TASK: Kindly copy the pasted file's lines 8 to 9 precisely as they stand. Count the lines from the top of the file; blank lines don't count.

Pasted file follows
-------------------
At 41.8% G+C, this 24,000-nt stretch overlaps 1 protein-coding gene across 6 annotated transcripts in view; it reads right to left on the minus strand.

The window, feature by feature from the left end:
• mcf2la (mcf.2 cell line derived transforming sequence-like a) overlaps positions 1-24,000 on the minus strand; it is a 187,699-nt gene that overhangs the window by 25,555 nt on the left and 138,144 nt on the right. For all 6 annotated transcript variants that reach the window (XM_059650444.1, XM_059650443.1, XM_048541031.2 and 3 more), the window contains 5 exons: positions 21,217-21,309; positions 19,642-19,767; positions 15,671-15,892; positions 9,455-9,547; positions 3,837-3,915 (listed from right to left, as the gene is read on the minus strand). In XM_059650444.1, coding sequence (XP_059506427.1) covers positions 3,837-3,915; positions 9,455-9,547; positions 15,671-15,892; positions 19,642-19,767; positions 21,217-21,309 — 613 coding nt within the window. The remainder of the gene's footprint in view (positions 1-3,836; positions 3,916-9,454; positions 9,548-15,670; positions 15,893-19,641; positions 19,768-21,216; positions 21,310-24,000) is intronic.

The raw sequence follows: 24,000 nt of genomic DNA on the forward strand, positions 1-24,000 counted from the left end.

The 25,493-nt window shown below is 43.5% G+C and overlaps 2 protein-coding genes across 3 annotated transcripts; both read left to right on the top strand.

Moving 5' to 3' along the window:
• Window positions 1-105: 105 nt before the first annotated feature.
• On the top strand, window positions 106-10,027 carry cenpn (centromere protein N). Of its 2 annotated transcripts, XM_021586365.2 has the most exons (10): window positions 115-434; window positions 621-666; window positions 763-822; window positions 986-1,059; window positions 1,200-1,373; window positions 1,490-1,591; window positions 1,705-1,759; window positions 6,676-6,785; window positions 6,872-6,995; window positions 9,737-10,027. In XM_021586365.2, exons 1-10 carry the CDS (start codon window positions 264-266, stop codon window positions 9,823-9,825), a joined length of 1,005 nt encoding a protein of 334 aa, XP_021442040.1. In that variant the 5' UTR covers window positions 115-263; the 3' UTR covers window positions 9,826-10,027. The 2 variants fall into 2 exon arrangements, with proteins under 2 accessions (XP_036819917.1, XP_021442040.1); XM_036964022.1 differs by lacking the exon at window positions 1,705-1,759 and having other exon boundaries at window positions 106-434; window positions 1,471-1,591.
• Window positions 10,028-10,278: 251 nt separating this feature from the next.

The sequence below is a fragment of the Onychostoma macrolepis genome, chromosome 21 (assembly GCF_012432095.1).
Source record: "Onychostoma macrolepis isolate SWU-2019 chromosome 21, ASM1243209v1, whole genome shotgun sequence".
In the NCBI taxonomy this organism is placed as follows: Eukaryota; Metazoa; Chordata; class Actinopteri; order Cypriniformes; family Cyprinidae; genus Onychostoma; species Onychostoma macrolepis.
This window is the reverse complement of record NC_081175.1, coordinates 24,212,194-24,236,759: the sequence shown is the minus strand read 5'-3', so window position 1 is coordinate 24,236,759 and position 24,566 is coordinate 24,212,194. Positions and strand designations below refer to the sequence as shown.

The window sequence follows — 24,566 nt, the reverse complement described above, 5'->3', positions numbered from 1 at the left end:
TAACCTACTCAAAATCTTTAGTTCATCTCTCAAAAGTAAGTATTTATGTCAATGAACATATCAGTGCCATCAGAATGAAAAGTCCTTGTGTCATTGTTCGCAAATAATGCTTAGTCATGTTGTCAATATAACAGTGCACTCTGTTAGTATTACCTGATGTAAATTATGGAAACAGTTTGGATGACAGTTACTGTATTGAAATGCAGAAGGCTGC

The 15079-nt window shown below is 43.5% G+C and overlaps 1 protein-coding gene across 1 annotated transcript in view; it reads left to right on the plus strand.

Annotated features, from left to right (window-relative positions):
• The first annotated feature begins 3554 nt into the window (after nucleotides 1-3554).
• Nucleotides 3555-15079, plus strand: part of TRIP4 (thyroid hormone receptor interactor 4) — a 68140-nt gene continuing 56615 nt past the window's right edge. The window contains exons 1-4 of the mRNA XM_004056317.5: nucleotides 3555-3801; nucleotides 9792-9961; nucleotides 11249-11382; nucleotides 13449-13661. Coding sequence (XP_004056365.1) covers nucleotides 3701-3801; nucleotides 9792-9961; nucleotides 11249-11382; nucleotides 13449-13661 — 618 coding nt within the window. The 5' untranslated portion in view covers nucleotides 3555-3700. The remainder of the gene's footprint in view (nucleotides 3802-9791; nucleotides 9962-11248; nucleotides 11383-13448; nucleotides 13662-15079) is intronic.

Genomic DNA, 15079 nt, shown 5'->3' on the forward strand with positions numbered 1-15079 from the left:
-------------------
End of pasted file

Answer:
• On the top strand, window positions 106-10,027 carry cenpn (centromere protein N). Of its 2 annotated transcripts, XM_021586365.2 has the most exons (10): window positions 115-434; window positions 621-666; window positions 763-822; window positions 986-1,059; window positions 1,200-1,373; window positions 1,490-1,591; window positions 1,705-1,759; window positions 6,676-6,785; window positions 6,872-6,995; window positions 9,737-10,027. In XM_021586365.2, exons 1-10 carry the CDS (start codon window positions 264-266, stop codon window positions 9,823-9,825), a joined length of 1,005 nt encoding a protein of 334 aa, XP_021442040.1. In that variant the 5' UTR covers window positions 115-263; the 3' UTR covers window positions 9,826-10,027. The 2 variants fall into 2 exon arrangements, with proteins under 2 accessions (XP_036819917.1, XP_021442040.1); XM_036964022.1 differs by lacking the exon at window positions 1,705-1,759 and having other exon boundaries at window positions 106-434; window positions 1,471-1,591.
• Window positions 10,028-10,278: 251 nt separating this feature from the next.